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Old 09-15-2010, 03:23 PM   #20
Basia Halliop
Join Date: Jun 2006
Posts: 711
Canada
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Re: Testing before minimums???

I don't know if this is the one Anne Marie was thinking of, but here is a column where in part of it Yamada Sensei discusses failing people in tests.

http://usafaikidonews.com/2008/2/index.shtml
"Just like other big seminars, we had a test for black belt and I must say it was a strict one because there were other Shihan beside myself sitting at the table. Believe me, they are tougher than I am. I wasn't joking when I said the same thing before. However, I think it is good to have more than one judge at the table for many reasons.

When I give a test, I want to pass everybody but it is not always possible. I want to be a nice guy, but when there is a reason for me to be a tough guy, I am. It is my responsibility to pay respect to the value of Black Belt, and to keep a standard of good quality for Black Belt. Please understand this. When I fail you, I don't fail you alone but your teacher as well. When tests are bad, you cannot find me after the test because I hide myself in my dressing room. I feel sorry to see the people who failed their test and, more than that, I don't want to hear the complaints from their teacher, which happens occasionally, although I understand that most parents love their kids and think they are the best.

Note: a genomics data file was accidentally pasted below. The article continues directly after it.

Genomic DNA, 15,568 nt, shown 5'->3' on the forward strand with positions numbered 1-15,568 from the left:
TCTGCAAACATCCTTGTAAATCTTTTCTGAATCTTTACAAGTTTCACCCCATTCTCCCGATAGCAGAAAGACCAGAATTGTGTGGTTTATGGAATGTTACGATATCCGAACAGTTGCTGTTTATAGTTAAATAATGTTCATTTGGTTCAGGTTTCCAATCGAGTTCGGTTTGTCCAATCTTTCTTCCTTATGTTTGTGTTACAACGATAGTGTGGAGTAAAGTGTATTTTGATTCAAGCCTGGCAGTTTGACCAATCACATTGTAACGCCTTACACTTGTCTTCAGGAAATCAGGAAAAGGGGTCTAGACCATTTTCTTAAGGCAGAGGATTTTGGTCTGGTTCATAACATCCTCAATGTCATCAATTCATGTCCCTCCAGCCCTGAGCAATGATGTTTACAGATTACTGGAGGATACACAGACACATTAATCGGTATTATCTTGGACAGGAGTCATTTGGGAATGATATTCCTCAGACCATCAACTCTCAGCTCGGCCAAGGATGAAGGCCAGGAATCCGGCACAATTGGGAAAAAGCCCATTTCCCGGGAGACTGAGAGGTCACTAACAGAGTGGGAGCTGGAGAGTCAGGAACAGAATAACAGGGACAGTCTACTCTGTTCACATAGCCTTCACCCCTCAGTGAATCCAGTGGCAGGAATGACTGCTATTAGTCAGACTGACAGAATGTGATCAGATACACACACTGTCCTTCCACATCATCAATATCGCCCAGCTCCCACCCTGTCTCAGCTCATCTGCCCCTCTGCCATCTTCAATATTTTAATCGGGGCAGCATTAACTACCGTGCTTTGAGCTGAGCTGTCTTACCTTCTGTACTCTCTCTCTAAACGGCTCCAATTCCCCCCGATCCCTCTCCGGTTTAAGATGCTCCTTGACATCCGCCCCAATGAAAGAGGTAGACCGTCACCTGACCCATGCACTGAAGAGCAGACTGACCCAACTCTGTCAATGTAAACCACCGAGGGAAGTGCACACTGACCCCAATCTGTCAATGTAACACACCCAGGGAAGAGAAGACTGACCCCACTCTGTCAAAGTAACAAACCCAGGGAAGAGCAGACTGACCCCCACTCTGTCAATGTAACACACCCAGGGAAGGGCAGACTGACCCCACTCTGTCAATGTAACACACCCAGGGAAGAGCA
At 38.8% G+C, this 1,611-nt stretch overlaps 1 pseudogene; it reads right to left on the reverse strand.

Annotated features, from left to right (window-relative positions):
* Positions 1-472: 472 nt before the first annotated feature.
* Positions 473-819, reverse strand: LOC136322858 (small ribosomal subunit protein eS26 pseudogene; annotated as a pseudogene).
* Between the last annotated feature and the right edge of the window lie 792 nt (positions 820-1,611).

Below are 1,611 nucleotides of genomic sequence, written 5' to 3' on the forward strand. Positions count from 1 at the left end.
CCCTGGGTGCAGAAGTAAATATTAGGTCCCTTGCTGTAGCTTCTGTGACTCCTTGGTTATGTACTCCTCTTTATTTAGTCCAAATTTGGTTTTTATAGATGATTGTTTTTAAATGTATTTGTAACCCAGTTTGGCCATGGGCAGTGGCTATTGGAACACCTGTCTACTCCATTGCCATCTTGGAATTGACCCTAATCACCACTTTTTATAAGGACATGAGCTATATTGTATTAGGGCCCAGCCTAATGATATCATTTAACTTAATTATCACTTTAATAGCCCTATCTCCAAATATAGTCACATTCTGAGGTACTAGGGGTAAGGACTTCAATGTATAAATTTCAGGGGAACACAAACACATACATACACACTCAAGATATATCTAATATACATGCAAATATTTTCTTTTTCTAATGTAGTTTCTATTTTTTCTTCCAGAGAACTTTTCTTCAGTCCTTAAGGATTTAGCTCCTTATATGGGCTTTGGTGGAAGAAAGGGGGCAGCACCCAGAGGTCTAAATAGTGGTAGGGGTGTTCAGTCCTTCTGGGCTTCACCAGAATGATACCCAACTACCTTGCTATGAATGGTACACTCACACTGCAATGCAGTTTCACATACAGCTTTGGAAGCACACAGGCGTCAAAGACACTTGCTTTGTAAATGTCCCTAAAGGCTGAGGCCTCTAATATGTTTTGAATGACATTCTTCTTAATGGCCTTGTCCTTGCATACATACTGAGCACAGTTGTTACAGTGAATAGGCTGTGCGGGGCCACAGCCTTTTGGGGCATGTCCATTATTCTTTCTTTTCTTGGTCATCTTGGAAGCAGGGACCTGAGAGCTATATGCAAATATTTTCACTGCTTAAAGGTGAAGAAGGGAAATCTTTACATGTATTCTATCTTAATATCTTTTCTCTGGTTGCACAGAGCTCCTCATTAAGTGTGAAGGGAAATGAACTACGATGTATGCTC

It sounds like I'm asking too much if I say this but let me tell you what I'd like to hear from both students and teachers after their unsuccessful test. From the student's side, I would feel good if they say "Sorry I embarrassed my teacher. I'll do better next time if you give me another chance," and from the teacher I'd like to hear "Sorry I have embarrassed myself. I clearly see what my student needs to do to improve.""

And another one a few years back where he talks of the role of the teacher:
http://usafaikidonews.com/2005/3/index.shtml
"As far as the last tests were concerned, they were very satisfactory. One thing I'd like to point out is that if you are sending your student to test, you - as the teacher - must attend the test. If you are not there, how could you tell if your student did well or not? And also as a teacher you should know that if your student has failed you should take the blame. So, the next time you send your student to a seminar to test, make sure your student is ready so as not to embarrass yourself."

Here's an old Aikido Online interview (1981) in which Yamada Sensei discusses testing:
http://www.aikidoonline.com/articles...on_Testing.php

Last edited by Basia Halliop : 09-15-2010 at 03:36 PM.
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